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KaiWalk

How to learn your still?

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So here's my issue.  The previous owner was losing money and went out of business.  New partners came in, bought the building, attached brewery and very small distillery with this oversized still (for the space allocated to distilling). 

I've interned at a few places that have similar equipment, however all of those had automation.  I could look at temps in various parts of the process and make adjustments accordingly.  This beauty is 100% manual. E.g. If temps are too high at the one thermometer on the columns (between last plate & dephleg 1) the only change I can make are hand turns of valves in back.  

My current plan is to run a cheap wash next week and learn by doing, slow and low. 

Suggestions? 

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I would suggest finding someone reasonably close to you who makes the same types of products and runs the same model still. You'll probably still need to run a sacrificial wash or two to fine tune your process but you can probably save yourself some time finding someone reasonably local who will give you some tips.

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Safety is primary, know what each knob does before you turn it on.

Contact the manufacturer, explain your situation, see if you can get manual/diagrams/other documentation/training. Write your turn on/off process before your first run. If you don't know what something does it could be the thing that causes the still to go boom. 

And also do what County Seat said. AH stills are common enough that you should be able to find someone not to far away to help show you the ropes. 

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Where are you located?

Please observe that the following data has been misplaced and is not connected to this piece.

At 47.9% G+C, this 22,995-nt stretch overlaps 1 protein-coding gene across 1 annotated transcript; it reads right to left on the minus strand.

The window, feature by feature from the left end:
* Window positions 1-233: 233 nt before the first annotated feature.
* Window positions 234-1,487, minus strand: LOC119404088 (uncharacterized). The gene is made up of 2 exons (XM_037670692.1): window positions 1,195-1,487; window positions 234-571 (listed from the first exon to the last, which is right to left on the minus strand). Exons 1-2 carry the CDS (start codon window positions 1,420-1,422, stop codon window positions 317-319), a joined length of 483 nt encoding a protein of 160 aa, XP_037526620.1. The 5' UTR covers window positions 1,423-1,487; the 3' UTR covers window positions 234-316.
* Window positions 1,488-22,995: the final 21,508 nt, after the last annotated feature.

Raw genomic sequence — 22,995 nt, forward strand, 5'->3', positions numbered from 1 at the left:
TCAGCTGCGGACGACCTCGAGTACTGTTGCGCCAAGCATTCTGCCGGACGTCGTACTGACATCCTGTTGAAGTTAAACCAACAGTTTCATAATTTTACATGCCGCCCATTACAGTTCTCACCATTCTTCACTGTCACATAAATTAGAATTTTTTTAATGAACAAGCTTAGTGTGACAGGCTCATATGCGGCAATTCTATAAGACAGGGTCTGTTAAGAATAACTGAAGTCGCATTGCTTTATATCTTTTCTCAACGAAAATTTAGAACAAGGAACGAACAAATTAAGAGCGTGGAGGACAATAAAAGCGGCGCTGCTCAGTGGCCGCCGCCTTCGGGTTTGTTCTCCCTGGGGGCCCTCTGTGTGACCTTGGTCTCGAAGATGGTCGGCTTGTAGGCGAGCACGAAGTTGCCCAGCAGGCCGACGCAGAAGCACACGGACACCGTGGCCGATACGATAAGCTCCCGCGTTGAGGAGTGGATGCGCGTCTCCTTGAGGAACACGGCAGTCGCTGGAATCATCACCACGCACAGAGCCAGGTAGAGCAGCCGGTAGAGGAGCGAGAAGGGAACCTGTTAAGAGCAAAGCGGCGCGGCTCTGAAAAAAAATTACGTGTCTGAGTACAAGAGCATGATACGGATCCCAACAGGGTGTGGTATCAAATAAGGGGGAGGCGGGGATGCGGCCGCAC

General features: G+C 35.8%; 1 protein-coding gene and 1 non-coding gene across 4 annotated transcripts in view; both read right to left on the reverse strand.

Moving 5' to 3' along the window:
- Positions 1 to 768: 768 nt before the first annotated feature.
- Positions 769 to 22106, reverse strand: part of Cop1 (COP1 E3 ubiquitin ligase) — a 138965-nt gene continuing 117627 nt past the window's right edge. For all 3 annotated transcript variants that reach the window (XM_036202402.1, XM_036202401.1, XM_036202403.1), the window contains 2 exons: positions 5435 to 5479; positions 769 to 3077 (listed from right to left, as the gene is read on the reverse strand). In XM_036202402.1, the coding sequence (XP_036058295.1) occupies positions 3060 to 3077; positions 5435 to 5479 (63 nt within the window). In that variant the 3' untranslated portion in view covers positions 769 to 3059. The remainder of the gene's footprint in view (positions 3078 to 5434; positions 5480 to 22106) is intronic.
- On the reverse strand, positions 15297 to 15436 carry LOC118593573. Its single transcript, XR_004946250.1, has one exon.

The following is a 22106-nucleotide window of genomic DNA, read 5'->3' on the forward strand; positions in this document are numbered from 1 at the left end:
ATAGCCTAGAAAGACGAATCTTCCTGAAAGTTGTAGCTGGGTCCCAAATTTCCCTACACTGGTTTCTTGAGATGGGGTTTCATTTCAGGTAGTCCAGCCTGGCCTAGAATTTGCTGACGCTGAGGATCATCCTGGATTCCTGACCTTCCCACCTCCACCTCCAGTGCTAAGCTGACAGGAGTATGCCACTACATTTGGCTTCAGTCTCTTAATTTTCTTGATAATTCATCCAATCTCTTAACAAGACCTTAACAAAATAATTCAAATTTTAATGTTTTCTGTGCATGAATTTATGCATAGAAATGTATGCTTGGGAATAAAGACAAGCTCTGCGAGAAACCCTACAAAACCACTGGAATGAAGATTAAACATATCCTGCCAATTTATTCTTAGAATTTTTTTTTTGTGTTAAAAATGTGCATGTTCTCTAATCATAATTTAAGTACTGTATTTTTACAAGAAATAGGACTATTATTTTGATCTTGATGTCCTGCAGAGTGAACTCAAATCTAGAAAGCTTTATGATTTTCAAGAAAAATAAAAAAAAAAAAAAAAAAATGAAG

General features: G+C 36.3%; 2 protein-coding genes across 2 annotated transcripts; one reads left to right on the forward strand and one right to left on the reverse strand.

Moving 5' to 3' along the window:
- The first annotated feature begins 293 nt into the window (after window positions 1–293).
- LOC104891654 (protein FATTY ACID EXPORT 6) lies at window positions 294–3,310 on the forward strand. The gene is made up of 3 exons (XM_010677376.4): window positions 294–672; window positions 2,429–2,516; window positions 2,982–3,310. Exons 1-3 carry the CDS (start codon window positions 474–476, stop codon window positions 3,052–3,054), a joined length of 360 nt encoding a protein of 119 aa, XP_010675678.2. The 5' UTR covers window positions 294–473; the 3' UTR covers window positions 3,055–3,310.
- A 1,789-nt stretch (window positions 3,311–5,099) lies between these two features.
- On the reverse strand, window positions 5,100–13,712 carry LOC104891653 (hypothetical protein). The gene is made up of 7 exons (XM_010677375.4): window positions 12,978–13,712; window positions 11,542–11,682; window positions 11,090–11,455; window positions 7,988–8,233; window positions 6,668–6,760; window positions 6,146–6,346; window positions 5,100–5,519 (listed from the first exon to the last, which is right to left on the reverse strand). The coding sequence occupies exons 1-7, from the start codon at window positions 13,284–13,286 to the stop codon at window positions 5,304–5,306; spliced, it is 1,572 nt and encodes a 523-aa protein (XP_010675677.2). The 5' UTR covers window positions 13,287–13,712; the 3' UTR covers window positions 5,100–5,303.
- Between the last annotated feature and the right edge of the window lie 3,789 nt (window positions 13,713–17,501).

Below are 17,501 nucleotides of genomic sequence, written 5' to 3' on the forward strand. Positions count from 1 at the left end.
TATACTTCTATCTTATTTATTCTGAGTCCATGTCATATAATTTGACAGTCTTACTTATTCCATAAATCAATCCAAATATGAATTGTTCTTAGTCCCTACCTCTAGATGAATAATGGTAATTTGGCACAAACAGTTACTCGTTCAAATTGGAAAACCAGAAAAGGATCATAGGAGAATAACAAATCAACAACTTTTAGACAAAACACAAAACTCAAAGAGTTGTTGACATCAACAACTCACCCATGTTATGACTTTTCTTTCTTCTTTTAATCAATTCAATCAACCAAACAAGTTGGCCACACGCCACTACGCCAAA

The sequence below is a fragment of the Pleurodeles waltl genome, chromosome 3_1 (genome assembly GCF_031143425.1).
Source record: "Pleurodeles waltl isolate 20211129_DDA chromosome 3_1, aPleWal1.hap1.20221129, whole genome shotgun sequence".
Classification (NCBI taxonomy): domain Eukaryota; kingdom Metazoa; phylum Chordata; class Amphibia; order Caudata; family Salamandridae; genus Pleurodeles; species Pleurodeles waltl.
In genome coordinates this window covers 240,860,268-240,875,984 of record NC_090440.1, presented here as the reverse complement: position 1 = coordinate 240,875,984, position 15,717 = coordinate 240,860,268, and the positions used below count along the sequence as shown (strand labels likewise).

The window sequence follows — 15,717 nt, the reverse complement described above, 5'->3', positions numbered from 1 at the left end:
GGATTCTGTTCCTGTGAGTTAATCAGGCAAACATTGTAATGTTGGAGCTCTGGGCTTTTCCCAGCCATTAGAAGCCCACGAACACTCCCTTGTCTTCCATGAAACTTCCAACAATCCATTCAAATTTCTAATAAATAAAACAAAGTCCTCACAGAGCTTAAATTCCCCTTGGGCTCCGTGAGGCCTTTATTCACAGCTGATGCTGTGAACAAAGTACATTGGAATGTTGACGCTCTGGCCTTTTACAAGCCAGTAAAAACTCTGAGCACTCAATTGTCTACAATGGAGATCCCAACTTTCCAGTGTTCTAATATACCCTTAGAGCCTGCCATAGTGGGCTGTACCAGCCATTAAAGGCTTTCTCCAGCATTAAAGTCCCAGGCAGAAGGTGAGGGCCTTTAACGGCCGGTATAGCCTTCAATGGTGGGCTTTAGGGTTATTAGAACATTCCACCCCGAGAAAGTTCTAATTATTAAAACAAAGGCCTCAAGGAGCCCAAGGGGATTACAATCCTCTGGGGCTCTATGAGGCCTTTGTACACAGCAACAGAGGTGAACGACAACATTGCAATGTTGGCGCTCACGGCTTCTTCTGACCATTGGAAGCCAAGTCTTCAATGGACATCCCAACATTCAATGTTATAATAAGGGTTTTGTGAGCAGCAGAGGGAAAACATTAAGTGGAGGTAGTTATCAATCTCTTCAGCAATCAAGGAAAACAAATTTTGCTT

In addition to what's said about: Putting in simple flow meters for the depleg and condenser controls can be very helpful in roughing out how manual controls need to be set. Similarly putting a hash mark on a dial and affixing a print-out clockface or compass rose behind can be helpful in aligning your 'turn to 2'oclock' compared to other staff. Even if you plan to be grain-to-glass, buy a 55 gal drum of gns and do several practice runs with it until you can reliably hit your target proofs and understand the cooling needs and settings for the column (the gns could be used for sanitizer/cleaning/etc afterwards).  

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Thx for the feedback all.

CountySeat: there's one other distiller in town who's coming by Thursday.

ForeShot: Yeah, AH has actually not been very helpful. Previous ownership owed everyone in the world money when he folded, so I'm getting very slow responses, or straight refusals to work with us. We didn't do enough to change the name so potential vendors are thinking we're the same company. Slowly, I have them coming around though.

JustAndy: Billings MT. Luckily, I have a finance degree which basically means, I love crunching numbers and replicating results. I will track every knob & resultant change, one at a time. Re: getting a drum of GNS, the govt shutdown hit just as we were setting up online TTB access so we're at the back of the line for all of our label approvals and I haven't done a transfer in bond form to even buy GNS yet. I'll be learning quickly though. 

I'm brewing a basic bourbon/moonshine batch 1: to test my recipe & gravity #'s & 2: I know that I can start with 100% flow rates on everything and work down to try and find 155-160P range. And if I screw it up (when I do), load it back up, water it down and do it all over again.

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